Smith also urged more self-awareness, and self-critiques. “You have to develop the ability to look in the mirror and see yourself, not the way you see yourself, but the way other people see you,” he said. “And guess what? They don’t think you’re quite as good looking as you thought you were. “
Another sign of how deeply tech is entrenched in policy issues: a prime speaking spot for Senator Mark Warner (D-Virginia), the vice chair of the Senate Intelligence Committee. Warner told the tech elite that their willingness to engage and compromise with Washington will be critical to the industry’s success. “If we have some major event where markets are rocked because of misinformation or disinformation you will have Congress overreact,” Warner said. “It’s why I’ve been reaching out to the platform companies to say ‘Work with us on the front end because if you leave it to Congress, we’ll screw it up.'”
Warner praised Facebook for moving to improve disclosures around political advertising, mimicking a bill Warner has cosponsored. But Warner said the company has to work harder at controlling misinformation.
What might that mean? Warner said he’s just beginning to formulate ideas to start a conversation. But he wondered aloud about potentially changing a bedrock internet law that shields website operators from liability for content posted by others. He continued with other questions:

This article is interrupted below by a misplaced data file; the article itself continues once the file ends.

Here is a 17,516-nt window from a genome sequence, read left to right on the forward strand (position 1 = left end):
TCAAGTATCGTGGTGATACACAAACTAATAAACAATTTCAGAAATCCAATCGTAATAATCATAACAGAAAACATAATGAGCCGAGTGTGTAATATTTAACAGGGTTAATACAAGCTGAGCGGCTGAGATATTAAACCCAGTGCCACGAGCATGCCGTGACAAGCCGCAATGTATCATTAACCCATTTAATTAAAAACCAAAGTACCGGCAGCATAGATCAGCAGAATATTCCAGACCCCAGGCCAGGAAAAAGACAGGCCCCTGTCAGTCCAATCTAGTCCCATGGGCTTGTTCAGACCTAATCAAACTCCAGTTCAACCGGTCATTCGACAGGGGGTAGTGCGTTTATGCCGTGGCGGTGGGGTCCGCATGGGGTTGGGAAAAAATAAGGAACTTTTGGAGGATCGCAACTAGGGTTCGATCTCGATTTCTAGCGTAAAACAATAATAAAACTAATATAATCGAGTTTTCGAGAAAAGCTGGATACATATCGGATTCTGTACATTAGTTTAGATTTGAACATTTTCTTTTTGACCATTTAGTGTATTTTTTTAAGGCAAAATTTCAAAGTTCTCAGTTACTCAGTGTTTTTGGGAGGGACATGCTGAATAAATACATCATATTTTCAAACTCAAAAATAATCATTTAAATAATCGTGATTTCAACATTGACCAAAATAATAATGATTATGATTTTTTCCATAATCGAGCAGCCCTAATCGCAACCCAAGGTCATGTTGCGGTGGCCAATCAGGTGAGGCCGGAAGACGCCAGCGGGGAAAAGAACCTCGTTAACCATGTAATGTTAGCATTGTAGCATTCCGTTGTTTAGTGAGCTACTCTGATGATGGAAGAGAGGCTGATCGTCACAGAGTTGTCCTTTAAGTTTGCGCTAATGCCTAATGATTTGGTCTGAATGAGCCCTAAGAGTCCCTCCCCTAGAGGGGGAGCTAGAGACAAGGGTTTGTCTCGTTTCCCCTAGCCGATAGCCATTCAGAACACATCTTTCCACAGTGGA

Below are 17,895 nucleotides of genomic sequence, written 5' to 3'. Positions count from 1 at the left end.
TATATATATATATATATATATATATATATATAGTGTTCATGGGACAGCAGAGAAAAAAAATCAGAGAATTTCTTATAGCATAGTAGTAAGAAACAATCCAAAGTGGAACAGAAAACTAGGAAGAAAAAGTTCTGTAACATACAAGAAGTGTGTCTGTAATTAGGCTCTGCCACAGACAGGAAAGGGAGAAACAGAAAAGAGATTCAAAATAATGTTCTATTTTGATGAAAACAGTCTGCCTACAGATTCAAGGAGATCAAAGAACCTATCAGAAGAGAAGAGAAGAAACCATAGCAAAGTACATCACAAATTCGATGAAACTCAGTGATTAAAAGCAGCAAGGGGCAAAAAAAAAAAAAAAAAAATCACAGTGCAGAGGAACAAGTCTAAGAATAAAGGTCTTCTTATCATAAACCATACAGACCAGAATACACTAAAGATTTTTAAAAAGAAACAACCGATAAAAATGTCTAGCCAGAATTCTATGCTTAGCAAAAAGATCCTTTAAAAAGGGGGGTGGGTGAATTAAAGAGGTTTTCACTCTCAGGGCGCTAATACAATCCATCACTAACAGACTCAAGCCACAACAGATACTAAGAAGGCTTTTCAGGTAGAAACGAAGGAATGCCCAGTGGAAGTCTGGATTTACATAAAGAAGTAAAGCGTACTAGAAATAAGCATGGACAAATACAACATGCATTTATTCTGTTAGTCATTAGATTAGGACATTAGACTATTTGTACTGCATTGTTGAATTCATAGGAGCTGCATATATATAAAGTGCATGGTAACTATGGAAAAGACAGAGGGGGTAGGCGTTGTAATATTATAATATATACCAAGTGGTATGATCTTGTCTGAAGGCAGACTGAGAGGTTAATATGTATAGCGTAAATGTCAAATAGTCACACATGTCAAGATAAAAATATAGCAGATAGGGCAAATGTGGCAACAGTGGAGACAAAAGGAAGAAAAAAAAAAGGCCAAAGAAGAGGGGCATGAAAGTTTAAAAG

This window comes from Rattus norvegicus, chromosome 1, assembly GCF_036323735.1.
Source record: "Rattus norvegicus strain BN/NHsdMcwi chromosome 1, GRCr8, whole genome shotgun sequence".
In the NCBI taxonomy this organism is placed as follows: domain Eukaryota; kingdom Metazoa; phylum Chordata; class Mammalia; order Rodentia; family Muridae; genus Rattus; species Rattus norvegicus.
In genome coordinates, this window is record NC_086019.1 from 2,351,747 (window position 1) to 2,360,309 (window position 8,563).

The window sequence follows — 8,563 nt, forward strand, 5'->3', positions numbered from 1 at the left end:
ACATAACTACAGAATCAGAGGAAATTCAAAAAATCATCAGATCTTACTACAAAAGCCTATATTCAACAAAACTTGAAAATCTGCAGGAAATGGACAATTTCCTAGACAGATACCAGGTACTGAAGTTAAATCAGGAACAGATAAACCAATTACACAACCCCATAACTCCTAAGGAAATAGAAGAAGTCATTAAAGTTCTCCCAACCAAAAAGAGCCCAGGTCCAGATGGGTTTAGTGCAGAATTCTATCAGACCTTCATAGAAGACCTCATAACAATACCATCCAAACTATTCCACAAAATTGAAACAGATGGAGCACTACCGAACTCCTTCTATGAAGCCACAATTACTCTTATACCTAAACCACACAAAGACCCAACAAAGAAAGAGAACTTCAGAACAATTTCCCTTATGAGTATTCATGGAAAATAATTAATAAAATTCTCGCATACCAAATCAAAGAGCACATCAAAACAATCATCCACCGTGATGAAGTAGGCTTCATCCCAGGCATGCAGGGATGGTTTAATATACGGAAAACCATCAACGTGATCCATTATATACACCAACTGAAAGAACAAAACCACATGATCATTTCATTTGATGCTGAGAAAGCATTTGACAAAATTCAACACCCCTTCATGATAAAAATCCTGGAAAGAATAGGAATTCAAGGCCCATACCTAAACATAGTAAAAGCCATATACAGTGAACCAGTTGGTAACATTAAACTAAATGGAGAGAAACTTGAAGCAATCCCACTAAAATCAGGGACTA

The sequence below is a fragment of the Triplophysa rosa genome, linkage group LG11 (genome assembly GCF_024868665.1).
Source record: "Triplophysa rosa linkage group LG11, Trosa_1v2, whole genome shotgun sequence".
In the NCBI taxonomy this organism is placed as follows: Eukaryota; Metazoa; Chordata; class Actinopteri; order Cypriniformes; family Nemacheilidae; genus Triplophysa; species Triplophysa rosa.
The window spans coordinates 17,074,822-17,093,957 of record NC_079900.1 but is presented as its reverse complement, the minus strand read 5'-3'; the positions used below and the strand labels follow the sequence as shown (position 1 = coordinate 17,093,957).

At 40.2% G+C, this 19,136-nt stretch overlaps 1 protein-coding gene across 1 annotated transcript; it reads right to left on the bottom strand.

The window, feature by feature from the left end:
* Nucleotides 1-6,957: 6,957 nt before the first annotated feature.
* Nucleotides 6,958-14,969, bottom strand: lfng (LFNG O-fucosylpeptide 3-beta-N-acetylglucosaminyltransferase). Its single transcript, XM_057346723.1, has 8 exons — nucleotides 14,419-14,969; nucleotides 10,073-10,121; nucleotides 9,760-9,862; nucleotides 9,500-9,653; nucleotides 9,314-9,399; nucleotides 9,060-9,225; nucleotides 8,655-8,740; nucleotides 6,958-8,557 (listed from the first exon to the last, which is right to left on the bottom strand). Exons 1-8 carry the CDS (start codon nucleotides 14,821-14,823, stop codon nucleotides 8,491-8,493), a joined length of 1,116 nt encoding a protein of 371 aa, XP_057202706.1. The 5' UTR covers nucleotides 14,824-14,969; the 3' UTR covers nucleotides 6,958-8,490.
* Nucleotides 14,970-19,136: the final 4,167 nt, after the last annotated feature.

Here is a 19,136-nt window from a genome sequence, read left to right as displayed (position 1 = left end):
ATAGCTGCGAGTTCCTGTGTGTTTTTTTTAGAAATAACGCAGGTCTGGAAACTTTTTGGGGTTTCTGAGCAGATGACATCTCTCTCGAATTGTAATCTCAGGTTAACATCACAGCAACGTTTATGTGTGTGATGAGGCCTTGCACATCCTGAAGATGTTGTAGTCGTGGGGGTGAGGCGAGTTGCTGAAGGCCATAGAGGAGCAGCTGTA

Do you have the right to know if you are dealing with a bot or a human? What about requiring geotags on all posts? Should platforms have a fiduciary duty over their data the way banks have a fiduciary duty over their customers money? Should there be true data portability like telephone number portability? If you own your data, should platforms compensate you?
Those are all important questions, and Warner said government will want a say in the answers. “Self regulation isn’t going to cut it,” he said. For an industry that has always sneered at government, and its slow, inefficient and luddite tendencies, that’s a change that is going to take a while to get used to.